6 Strategies for Being Happy Alone
Author: Shernide Delva
Do you enjoy being alone? The truth is, most people don’t.
While some people get an immense amount of joy from independence, others struggle without friendships and relationships. The absence of a social environment is an emotional struggle.
If you ever had to move away or start over in a new place, you understand the struggle of adjusting to life without people you are familiar with. In recovery, your treatment may have been out of state, and you might decide to make a geographical change to ensure success in early sobriety.
Regardless of the reason, we all will have moments where we are alone. If you are having trouble feeling stable in this environment, try the strategies listed below:
- Develop a relationship with yourself.
It might sound cliché, but it is possible to have a relationship with yourself. Make an effort to get to know yourself better. Chances are, in your addiction, you lost touch with you are as a person and your personal interest. Now is the time to redevelop those again.
-Ask yourself the following questions:
-What do I value in life?
-What do I need more of?
-What are my goals?
-What’s next for me?
Establishing a starting point of your relationship with yourself will help you realize that you can provide yourself with the emotional support and encouragement needed.
- Embrace Your Aloneness.
A major part of the process is to embrace this period of your life when you are alone. If you embrace it, it shifts the experience from negative to positive. Being alone does not mean you are unlovable. It just means that for now, relationships are not the center of your world. Enjoy this time to get to know yourself better.
- Pursue Your Passions.
The great part about being alone is that you have plenty of time to dedicate to your passions. If you have any career goals or aspirations in life, now is the time to get moving. Relationships and friendships take away time from your daily lives. While that is not a bad thing, now that you have more free time, use it to your advantage. Write down a list of all the opportunities and adventures you have always wanted to try and then do it.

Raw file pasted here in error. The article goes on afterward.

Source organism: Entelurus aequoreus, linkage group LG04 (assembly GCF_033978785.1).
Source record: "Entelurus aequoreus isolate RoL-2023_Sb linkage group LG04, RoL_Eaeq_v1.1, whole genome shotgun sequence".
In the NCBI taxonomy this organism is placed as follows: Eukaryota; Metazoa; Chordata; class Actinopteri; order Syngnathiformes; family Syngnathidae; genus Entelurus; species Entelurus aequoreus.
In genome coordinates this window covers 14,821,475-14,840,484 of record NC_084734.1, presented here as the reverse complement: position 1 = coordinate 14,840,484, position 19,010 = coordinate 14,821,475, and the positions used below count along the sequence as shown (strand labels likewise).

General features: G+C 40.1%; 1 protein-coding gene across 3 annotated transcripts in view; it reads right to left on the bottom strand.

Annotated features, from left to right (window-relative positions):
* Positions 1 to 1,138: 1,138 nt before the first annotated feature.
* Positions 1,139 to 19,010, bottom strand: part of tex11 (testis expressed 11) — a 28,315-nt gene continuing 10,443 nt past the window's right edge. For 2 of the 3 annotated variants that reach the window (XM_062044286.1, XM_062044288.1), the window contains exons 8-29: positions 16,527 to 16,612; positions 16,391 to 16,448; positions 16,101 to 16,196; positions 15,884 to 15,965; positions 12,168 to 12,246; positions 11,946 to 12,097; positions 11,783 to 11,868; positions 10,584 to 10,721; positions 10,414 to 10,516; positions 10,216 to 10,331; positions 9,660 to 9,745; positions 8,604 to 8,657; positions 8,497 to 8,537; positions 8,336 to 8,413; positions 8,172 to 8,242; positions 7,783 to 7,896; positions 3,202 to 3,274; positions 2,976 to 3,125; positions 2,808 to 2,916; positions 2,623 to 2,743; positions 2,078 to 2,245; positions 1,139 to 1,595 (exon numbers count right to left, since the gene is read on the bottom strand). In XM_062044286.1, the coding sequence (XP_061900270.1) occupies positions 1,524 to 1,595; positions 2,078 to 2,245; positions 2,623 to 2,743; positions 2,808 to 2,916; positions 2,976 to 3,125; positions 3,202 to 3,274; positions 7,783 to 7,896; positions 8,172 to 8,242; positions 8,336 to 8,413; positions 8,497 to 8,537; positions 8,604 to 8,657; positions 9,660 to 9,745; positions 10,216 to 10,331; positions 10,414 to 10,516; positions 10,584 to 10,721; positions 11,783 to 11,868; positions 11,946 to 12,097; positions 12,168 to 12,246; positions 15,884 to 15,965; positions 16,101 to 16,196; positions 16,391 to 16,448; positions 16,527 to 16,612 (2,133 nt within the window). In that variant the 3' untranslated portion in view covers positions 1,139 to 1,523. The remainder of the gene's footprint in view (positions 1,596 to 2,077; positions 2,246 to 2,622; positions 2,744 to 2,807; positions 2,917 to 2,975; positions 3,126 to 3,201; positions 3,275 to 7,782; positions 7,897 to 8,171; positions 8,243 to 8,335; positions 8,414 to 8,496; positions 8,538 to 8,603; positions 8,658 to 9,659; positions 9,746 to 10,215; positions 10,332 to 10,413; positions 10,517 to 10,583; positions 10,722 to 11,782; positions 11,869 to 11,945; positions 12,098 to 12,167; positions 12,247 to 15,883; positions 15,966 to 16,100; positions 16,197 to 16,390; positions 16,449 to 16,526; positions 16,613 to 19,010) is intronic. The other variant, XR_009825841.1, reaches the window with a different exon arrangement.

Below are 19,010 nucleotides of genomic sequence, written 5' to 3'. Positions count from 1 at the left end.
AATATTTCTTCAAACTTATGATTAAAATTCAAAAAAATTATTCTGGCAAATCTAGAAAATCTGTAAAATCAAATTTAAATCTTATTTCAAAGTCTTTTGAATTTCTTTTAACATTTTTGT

- Take Yourself Out.
One of the challenging aspects of being alone is the absence of regular social outings to engage in. With friends and relationships, you typically have a routine schedule of social events. The good news is that you can still do these things alone. Try going to your favorite restaurant alone with your favorite book. Go one a weekend getaway and get to know new people. Walk to your favorite coffee shop. Create a routine of activities you can look forward to.
- Engage with others.
Chances are, there are plenty of people around you looking to make new friends. Do not be afraid of going to social outings and talking to new people. It can be nerve-wracking at first, but over time you will develop friendships and relationships by putting yourself out there. Plus, when people see how independent you are, they are more attracted to you as a person.
If you are a new phase of life where you feel alone, use this time to grow and become the person you desire to be. Change is a major component in recovery, and it is important that you embrace it. If you are struggling with your new journey of sobriety, call today. We can get you on the right path to success.
Call 800-769-0256 Toll Free. Privacy Guaranteed. No Commitment.Help is standing by 24 hours a day, 7 days a week.